I’ve picked 5 short (midi to mini) and 5 long (floor length) dresses in three groups of price ranges:
Under £200, £200 to £500, and £500 to £1,000. With the money you save you could also spend the extra you may have budgeted for on a tailor: Get them to make alterations so it fits you perfectly (so buy a size up if you’re unsure). If it fits you like a dream it will make it look more expensive.
GET A TAILOR TO MAKE ALTERATIONS SO IT FITS YOU PERFECTLY. IF IT FITS YOU LIKE A DREAM IT WILL MAKE IT LOOK MORE EXPENSIVE.
I haven’t picked dresses from a massive selection of stores, but rather about seven different retailers which, in my opinion, are the best places to go for a non-bridal wedding dress:
Asos £ – Always on trend and very low prices.
Monsoon ££ – Known for beautiful, heavy embellishment, they have a great budget bridal range.
Phase Eight ££ – Short and long dresses in a range of modern and vintage styles.
Zalando £ to ££ – The European retailer that has the widest range of price points.
Nordstrom ££ – Lots of gowns and shorter dresses that would work beautifully as wedding dresses.
Selfridges, Shopbop and Net-a-Porter £££ – Lots of designer ranges to choose from that still work out much cheaper than specific bridal ranges.
Whilst shopping I did come across a few specifically-bridal wedding gowns, so I’ve included them as well.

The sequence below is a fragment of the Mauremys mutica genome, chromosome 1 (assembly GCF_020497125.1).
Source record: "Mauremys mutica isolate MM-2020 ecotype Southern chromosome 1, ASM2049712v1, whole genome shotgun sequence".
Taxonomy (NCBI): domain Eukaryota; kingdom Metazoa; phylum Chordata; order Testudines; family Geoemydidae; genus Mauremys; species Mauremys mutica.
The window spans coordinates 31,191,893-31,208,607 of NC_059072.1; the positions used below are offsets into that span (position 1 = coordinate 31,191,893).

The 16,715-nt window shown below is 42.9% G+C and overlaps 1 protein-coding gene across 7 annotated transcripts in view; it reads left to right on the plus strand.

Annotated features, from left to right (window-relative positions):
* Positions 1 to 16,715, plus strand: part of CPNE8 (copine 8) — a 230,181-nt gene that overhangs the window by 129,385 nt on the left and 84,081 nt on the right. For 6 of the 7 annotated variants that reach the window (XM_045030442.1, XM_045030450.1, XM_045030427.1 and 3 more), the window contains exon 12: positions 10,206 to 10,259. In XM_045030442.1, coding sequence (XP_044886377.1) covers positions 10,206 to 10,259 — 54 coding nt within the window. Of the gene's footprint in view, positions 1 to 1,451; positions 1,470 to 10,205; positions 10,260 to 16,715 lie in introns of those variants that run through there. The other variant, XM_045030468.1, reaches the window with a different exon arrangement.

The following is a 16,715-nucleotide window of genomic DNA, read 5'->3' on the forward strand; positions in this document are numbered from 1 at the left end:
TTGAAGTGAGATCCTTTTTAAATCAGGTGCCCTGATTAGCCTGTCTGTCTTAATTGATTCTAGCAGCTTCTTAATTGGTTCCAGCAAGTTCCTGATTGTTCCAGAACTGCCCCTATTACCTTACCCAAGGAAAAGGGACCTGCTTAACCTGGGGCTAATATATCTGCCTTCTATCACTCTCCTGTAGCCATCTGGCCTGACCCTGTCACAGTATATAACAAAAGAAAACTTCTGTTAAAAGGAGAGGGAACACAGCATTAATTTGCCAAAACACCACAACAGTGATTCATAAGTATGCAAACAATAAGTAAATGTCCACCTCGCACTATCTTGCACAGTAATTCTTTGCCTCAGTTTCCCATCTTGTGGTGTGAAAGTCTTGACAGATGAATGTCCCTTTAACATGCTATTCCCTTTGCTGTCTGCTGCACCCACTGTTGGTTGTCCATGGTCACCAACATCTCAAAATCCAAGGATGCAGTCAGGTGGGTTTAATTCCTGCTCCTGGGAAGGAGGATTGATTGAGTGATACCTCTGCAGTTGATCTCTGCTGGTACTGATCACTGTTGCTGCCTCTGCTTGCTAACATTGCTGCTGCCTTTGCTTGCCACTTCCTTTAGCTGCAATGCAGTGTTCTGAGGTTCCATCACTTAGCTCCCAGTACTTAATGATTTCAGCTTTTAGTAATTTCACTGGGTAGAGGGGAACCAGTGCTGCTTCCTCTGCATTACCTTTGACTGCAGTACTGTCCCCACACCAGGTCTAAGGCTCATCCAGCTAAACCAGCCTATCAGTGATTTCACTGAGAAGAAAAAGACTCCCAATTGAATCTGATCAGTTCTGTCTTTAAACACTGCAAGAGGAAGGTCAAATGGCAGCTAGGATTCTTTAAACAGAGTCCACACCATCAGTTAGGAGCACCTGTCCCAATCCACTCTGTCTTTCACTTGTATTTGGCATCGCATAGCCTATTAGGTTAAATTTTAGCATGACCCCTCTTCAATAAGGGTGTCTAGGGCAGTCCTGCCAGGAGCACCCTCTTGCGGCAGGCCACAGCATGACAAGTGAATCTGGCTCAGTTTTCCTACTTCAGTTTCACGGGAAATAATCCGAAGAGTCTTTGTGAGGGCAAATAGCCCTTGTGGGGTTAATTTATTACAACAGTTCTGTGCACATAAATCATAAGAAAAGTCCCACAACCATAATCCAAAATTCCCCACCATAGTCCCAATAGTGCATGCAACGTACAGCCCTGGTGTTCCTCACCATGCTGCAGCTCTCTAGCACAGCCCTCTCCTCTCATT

They’re all occasion-appropriate, depending on the venue, so I think there’s something for everybody. There are also some great choices of dresses for anyone getting married a second time (or renewing vows) who doesn’t want to spend a fortune. I love all the ones I’ve chosen – I just need to convince the husband to marry me again so I can get one for myself…!
Which dress would you chose for yourself if you were getting married – maybe you ARE getting married soon or know someone who is (if so please forward them this link)!
I’d have to choose between the Monique Lhuillier (no.4) or the Temperley London (no.25) if I wanted long – but then I adore the pink ombre and texture of the Theia dress (no.24). Do share your favourites in the comments or tweet me @notlamb!
The under £200 dresses…
Under £200 – LONG
1. Mascara £130 ($200)
2. Young Couture Bridal £140 ($210)
5. Young Couture Bridal £185 ($285)
Under £200 – SHORT
9. Chi Chi London £75 ($115)
10. Fame and Partners £90 ($139)
The under £500 dresses…
14. Monsoon £499 ($770)
15. Unique £270 ($416)
18. Phase Eight £250 ($500)
The under £1,000 dresses…
21. Jovani £899 ($1,388)
25. Temperley London £654 ($995)
30. Marchesa Notte £750 ($1,158)
Linking up to: iwillwearwhatilike, Visible Monday, Let It Shine, Monday Mingle, Style Sessions, Turning Heads Tuesday, Trend Spin Link-Up, What I Wore Wednesday, Brilliant Blog Posts, Throwback Thursday, Passion for Fashion Friday, Friday’s Fab Favourites
Disclaimer: This post contains affiliate links. Prices correct at time of publication. Please note some prices are approximate (and may fluctuate due to exchange rates) depending on whether the retailer’s site charges in GBP (Pounds Sterling) or USD (US Dollars).